3. Georgetown Hoyas Location: Washington, D.C. Record: 23-10 At-Large Bid: Big East Conference Key Players: Austin Freeman (16.7 ppg), Greg Monroe (16.1 ppg, 9.5 rpg), Chris Wright (14.8 ppg), Jason Clark (10.6 ppg) Strength: The “Georgetown” (with Princeton principles) offense is already one of the most difficult offenses to defend. Georgetown throws three McDonald’s All-Americans into it and it becomes almost unstoppable. Greg Monroe, Austin Freeman, and Chris Wright are 3/5 or what many to be perhaps the best starting five in all of college basketball. When all three are playing well, the offense can’t be defended. If they play like they did in the Big East tournament, they can cut the nets down. Weakness: The Hoyas have been inconsistent all year long. They have big wins against Duke, Villanova, Syracuse and Temple and have had bad losses against South Florida and Rutgers. It appears that they may have corrected that issue, but if it rears its ugly head again, they could make an early exit from the Big Dance. That’s not a situation Hoya fans look forward to.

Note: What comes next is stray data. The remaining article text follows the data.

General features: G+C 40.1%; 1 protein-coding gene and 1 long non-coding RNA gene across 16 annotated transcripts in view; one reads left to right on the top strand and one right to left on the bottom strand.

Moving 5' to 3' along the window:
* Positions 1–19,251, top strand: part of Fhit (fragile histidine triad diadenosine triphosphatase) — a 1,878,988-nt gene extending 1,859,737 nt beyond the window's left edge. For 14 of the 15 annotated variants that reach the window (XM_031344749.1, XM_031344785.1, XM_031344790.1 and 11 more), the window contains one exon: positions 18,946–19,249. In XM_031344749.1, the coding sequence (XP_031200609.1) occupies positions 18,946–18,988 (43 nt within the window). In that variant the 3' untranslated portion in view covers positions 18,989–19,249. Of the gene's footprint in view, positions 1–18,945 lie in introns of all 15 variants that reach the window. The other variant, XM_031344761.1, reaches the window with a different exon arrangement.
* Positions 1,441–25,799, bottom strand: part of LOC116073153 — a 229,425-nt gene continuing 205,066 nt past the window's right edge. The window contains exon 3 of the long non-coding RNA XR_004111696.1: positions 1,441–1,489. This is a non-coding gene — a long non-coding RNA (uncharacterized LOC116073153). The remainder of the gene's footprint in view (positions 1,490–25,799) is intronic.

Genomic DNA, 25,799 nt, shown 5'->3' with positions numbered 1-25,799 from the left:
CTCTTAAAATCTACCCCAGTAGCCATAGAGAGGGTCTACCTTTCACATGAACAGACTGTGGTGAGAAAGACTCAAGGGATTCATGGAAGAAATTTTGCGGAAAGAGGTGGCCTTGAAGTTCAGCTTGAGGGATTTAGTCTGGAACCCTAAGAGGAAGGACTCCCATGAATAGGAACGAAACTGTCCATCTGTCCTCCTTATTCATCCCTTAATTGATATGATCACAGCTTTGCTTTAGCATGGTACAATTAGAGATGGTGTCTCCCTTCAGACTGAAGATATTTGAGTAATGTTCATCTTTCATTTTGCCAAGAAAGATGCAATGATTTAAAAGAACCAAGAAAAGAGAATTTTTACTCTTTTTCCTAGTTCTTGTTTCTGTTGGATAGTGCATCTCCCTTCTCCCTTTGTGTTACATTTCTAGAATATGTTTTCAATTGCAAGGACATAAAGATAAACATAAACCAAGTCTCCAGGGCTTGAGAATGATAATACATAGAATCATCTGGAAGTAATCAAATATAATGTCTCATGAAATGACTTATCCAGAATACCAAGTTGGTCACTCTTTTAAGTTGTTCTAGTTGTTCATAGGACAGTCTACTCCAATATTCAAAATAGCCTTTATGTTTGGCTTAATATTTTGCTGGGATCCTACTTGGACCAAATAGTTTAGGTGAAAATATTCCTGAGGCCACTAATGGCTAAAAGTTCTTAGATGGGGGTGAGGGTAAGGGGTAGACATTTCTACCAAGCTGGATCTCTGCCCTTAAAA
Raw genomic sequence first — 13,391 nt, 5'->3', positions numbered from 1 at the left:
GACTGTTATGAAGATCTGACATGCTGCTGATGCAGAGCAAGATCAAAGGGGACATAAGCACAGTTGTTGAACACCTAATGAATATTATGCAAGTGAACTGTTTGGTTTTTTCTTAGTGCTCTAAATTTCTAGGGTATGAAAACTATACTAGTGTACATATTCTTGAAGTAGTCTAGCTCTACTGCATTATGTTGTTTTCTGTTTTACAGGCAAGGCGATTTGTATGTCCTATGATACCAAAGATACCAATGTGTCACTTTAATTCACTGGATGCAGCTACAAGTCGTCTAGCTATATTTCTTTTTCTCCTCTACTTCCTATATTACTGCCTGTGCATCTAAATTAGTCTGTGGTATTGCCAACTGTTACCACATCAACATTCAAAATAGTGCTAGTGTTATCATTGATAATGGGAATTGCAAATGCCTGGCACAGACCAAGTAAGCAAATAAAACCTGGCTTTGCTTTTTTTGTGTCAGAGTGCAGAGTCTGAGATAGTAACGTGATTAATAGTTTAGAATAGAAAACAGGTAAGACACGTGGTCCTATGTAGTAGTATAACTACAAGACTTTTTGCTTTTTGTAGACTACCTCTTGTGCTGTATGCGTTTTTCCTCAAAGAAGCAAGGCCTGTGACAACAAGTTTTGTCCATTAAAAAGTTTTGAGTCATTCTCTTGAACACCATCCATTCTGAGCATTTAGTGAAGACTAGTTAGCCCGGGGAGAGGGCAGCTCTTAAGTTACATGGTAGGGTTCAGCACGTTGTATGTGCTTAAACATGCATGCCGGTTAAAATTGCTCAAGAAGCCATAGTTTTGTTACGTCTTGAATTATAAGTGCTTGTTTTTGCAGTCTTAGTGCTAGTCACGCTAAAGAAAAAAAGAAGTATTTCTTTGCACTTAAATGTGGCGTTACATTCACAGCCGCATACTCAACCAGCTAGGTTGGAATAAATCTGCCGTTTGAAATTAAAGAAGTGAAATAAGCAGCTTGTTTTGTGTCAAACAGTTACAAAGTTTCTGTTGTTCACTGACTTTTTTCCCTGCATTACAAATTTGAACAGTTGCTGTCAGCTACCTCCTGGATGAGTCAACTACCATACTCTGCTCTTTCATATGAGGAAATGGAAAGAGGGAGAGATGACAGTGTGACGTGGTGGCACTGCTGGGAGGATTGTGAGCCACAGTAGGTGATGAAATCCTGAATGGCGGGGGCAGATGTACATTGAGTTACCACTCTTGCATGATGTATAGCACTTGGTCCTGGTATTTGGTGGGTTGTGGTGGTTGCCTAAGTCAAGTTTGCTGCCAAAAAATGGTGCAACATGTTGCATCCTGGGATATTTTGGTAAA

4. Maryland Terrapins Location: College Park, Md. Record: 23-8 At-Large Bid: Atlantic Coast Conference Key Players: Greivis Vasquez (19.5 ppg, 6.3 apg), Landon Milbourne (12.5 ppg), Eric Hayes (11.1ppg), Sean Mosley (10.5 ppg, 5.2 rpg), Jordan Williams (9.2 ppg, 8.3) Strength: While everyone knows about Greivis Vasquez, its Maryland’s presence in the paint that has given them an edge this season. Jordan Williams has arrived on campus and has joined with Landon Milbourne to give the Terps one of the most underrated frontlines in the ACC. They’re outstanding on the boards and Williams is an absolute load to guard in the post. The Terps have balance now and that makes them a legitimate threat to make a run in this year’s tournament. Weakness: Maryland is only as good as its star, Greivis Vasquez. When he’s on, the Terps are very good. When he’s off, the Terps are very mortal. Vasquez can be explosive, but he can also shoot them out of the game. He’s streaky and if he gets on a cold streak at the wrong time, it makes them very easy to guard. Maryland better hope that Vasquez is able to put up huge numbers.